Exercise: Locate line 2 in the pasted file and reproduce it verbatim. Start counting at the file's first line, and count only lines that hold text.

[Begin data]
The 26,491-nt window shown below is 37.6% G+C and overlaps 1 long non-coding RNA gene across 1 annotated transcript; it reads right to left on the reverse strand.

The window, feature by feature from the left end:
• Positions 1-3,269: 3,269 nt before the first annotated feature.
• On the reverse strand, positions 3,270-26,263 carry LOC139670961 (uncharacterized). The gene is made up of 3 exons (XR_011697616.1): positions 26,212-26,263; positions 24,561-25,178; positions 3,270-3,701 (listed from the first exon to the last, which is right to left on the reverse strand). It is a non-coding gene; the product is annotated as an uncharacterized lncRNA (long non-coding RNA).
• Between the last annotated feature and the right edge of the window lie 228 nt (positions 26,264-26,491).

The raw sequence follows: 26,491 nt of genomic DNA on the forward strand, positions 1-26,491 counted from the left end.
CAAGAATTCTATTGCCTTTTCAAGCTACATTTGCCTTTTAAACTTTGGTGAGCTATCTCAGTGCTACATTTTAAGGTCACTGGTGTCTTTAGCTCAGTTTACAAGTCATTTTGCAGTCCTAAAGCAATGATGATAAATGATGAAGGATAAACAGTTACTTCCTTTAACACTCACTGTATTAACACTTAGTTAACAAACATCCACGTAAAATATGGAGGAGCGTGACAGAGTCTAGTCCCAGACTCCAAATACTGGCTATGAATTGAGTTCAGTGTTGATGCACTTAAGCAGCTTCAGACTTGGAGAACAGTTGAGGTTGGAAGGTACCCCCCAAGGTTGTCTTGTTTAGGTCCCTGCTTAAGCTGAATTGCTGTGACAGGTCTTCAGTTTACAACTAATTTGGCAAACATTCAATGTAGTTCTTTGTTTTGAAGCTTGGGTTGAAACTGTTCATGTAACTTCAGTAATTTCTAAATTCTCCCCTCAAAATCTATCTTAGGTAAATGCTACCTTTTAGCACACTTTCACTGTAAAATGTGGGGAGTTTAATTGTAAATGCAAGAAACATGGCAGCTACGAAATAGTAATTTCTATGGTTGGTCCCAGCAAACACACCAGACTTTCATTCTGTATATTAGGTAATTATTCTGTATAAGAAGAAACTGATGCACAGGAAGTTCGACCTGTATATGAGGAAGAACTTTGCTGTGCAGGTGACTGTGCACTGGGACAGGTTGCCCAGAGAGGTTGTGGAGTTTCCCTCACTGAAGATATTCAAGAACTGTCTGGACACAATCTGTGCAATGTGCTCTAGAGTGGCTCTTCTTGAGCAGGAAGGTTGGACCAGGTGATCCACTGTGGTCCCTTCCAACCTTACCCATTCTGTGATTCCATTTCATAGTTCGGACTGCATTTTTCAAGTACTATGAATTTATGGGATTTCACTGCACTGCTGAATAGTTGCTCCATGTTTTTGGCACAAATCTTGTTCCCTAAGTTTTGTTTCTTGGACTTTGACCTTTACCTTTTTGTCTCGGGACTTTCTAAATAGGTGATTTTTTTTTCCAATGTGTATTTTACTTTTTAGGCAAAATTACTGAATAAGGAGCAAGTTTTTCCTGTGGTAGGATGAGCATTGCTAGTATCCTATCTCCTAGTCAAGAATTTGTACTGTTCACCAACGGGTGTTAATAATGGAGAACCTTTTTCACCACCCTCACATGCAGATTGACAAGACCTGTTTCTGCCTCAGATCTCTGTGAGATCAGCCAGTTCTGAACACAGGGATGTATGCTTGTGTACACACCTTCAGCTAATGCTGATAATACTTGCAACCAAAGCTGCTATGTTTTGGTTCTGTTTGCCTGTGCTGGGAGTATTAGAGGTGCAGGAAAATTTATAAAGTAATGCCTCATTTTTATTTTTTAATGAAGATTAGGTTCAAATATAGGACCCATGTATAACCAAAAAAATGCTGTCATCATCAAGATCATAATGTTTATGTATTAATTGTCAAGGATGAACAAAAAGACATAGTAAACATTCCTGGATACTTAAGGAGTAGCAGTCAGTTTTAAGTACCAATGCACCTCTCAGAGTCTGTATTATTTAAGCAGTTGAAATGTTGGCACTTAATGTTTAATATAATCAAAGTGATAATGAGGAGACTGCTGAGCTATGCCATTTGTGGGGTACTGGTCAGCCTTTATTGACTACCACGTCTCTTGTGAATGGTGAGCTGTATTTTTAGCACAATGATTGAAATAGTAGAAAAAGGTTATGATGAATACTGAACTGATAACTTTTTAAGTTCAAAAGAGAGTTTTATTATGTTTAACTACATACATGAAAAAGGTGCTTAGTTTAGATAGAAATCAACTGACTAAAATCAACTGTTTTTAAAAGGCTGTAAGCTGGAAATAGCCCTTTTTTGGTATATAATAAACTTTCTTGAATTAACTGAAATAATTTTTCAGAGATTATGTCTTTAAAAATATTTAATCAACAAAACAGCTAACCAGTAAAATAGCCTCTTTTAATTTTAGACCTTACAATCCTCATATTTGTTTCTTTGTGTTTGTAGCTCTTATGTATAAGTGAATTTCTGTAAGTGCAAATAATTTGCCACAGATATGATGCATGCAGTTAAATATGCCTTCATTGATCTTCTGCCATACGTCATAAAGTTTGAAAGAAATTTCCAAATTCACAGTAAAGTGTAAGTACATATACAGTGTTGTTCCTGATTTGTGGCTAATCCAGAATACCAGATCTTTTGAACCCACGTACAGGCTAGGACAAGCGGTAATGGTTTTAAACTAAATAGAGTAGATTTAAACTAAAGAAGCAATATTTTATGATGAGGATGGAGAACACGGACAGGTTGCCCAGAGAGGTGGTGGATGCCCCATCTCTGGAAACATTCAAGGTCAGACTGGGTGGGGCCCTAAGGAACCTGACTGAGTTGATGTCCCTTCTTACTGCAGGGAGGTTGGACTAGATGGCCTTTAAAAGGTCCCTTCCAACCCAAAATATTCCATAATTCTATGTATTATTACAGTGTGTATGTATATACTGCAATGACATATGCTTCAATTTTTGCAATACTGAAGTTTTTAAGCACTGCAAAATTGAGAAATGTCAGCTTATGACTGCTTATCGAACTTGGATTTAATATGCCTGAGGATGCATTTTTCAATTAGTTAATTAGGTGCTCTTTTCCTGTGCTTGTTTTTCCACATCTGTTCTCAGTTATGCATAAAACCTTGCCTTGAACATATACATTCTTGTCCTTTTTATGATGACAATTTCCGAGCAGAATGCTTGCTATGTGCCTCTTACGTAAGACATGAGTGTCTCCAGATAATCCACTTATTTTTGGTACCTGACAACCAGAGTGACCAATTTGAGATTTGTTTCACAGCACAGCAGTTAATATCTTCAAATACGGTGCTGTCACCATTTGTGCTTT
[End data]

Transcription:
The window, feature by feature from the left end: